Superimposed Text or Graphics on Videos
Superimposed text or graphics, including promotional content such as logos, are subject to the following requirements:
Google Posts were introduced to share fresh content with people who found your business through Google Search. This Google My Business feature lets you create posts with content you want to be displayed to customers when they see your business listing on Google search results. Publish your events, products, and services directly to Google Search in the Knowledge Panel and Maps.
They are meant to be used to show search user what is going on with your business right now.
Each post you create is removed from search results after seven days, or after the event date, you specify if you are posting an event. Enhance the search and comparison parts of the buyer’s journey with these quick and simple updates.
Google Posts give you the opportunity to promote your latest and greatest content, deals, events, product updates, and service specials appear with your listing in search.
NEW to Google My Business: You can now create OFFER POST to feature exclusive offers and limited-time deals and discounts.
How a Google Post Shows on Search and Maps
Google Posts are part of your Google My Business account and only show as part of your business listing as it appears in search results. If a Google Search user is looking for “best carpet cleaners in Boston” they are not going to see your posts in search results. For a service or product, your local SEO and Google My Business optimization will need to have your business ranking high in the local pack and maps where your business can be clicked, and then they will see your Google Post.
If Google users search for AAA Carpets and Floors, and that’s your Google My Business verified and optimized business account, then the Knowledge Panel for your business will display to the right of search results where customers will see your Google Posts.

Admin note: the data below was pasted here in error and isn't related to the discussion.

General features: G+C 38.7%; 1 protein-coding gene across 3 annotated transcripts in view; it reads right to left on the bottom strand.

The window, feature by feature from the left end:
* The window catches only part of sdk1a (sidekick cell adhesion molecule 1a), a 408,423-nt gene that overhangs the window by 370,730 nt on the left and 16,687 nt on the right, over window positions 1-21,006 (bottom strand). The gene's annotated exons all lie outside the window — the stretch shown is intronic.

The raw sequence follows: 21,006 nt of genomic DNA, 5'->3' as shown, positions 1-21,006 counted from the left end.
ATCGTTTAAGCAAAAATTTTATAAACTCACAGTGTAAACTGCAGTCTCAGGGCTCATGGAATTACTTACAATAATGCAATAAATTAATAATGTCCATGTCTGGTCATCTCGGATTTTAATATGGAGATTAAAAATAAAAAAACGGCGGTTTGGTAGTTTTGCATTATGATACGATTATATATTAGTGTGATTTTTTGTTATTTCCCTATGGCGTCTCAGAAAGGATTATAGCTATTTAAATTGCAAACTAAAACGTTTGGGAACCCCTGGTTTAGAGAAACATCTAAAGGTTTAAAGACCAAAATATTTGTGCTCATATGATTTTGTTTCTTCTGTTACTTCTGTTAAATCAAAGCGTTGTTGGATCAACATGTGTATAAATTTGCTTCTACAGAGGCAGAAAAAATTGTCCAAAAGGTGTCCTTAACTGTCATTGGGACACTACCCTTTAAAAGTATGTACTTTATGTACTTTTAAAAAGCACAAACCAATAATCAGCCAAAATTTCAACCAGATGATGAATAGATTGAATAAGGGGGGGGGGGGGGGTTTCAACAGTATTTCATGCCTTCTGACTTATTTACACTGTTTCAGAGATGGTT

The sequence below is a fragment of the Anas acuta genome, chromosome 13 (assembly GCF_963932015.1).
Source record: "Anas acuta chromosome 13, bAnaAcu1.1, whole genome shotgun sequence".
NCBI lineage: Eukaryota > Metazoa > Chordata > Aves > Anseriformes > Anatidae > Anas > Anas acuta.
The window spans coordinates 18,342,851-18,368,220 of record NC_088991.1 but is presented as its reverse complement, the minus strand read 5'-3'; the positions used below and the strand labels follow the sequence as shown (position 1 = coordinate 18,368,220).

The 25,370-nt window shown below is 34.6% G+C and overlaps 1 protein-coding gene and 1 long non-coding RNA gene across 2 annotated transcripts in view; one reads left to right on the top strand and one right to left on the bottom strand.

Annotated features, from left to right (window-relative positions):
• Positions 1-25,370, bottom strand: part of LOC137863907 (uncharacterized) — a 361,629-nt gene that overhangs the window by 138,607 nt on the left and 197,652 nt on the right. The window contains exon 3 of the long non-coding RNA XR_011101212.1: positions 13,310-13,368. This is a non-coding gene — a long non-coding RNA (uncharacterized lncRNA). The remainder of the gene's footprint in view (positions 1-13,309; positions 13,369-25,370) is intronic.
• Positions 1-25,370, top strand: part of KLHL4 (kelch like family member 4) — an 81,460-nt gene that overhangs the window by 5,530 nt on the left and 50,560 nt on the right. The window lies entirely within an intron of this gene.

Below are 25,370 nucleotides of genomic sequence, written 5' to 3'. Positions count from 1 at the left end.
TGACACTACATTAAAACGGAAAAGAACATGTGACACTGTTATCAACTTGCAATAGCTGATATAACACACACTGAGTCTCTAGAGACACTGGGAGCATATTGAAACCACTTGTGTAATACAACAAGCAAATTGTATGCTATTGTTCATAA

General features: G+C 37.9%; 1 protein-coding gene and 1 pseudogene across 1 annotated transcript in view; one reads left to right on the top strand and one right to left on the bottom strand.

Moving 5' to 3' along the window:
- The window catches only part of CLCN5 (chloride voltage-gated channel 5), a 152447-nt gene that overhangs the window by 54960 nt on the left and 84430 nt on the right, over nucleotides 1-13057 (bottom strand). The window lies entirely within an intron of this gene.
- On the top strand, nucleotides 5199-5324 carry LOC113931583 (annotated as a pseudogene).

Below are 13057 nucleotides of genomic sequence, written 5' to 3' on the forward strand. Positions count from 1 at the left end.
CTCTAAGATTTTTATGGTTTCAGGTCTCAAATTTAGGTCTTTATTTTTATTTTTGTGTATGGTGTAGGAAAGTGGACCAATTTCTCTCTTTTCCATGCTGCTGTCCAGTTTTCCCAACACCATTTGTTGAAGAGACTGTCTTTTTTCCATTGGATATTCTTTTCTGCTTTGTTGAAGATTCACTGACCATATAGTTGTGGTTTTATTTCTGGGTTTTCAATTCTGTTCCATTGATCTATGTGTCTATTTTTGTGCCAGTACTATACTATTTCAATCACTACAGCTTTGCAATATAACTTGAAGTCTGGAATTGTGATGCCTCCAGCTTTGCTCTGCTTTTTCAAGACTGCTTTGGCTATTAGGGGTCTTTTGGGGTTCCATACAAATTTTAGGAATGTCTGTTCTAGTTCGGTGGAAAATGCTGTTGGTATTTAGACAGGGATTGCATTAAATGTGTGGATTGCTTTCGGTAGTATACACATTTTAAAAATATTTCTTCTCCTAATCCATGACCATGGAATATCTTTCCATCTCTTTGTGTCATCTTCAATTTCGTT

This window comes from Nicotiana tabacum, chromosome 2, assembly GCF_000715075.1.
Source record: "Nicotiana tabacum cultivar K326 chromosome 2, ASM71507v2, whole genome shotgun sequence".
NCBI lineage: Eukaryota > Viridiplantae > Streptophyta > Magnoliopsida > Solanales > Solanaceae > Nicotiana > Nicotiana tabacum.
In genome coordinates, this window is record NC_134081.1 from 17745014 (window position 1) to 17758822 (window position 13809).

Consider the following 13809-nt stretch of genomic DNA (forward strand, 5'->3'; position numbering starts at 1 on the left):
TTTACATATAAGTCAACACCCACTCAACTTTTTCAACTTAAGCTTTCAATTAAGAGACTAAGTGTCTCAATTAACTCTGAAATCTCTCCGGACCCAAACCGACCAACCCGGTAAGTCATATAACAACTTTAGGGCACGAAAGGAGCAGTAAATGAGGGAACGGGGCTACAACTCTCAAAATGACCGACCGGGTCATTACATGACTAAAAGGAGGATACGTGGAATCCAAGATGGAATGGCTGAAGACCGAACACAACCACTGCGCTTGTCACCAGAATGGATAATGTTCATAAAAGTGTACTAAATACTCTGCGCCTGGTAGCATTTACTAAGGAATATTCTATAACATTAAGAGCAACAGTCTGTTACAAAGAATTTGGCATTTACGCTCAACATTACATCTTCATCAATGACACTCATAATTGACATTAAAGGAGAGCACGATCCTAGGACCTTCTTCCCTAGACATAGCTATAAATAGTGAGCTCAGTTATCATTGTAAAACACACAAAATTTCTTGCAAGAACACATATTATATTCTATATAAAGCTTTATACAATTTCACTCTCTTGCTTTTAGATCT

What You Need To Know About Optimizing Google Post to Promote Your Business Character Limits: Only the first 80-100 characters will show in the Post so make those characters count and preview the Post to make sure your sentence isn’t cut off.
Headlines: Write headlines that make the reader want to click through. Think of it as an ad to inspire action.
Call to Action: Tell the viewer what to do next. “Free Download” or “Learn How to” or “Order Now” are clear CAT’s that minimize the decisions the audience needs to make.
Image Size: The best image size is 750 x 750. Anything smaller than 250 x 250 won’t be accepted. Preview the post to make sure the image appears as intended. Post Often: Share daily specials and current promotions to keep customers up-to-date on your offers.
Multiple Post: If you have more than one post, the newest one will display first and older post show in a carousel format. Users can scroll through up to 10 posts, but only the first two can be fully seen without scrolling.
Do’s and Don’ts for Writing a Google Post from Google
There is a right and wrong way to leverage Google Post. To get the do’s and don’ts we went directly to the source. This is what Google tells us about Google Post:
Google’s Suggestions for Writing the Perfect Google Post
1. Be precise: What are the 3 things your customer needs to know? What do you want them to remember, for how much, and when?
“Happy Hour! Half-price milkshakes from 5-6 PM every Friday.”
2. Be personal: Show what your business values:
“We love families at Mike’s and to show our appreciation, kids eat free this weekend!”
3. Tell your customers what they can do. Are you selling a product? Tell them how they can buy.
“Tickets range from $60-$160 and are available for purchase at the front desk starting at 12 PM EST today.”
4. Highlight what makes your business, product, or offer unique. Large selection? Free shipping? Tell people:
“Free shipping on orders over $50.”
5. Be timely — use a key selling point or popular item as the hook for your post: “Spring is here. All flip-flops now 30% off.”
6. Be sure to include any redemption instructions, unique codes, or restrictions on offers or sales:
“$10 off purchase of $50 or more. 50% off select women’s clothing.”
7. Use abbreviations for days and months, and don’t use periods, to allow more space for your post, and abbreviate hours:
Jan, Feb, Mar… Mon, Tue, Wed… 9 AM, 5 PM, 12 PM
8. Avoid the commercial slang and excessive exclamation marks or all caps that make your post look like an advertisement:
“BOGO: 50% off men’s sneakers.” “Crazy SALE today!!!”
9. Don’t include more than one offer or too many exclusions in one communication: “Half price coffee and tea from 3-6 PM on Fridays, and buy 6, get one free donut on weekdays.” “10% off new seasonal sandwiches. Not valid on lunch specials.”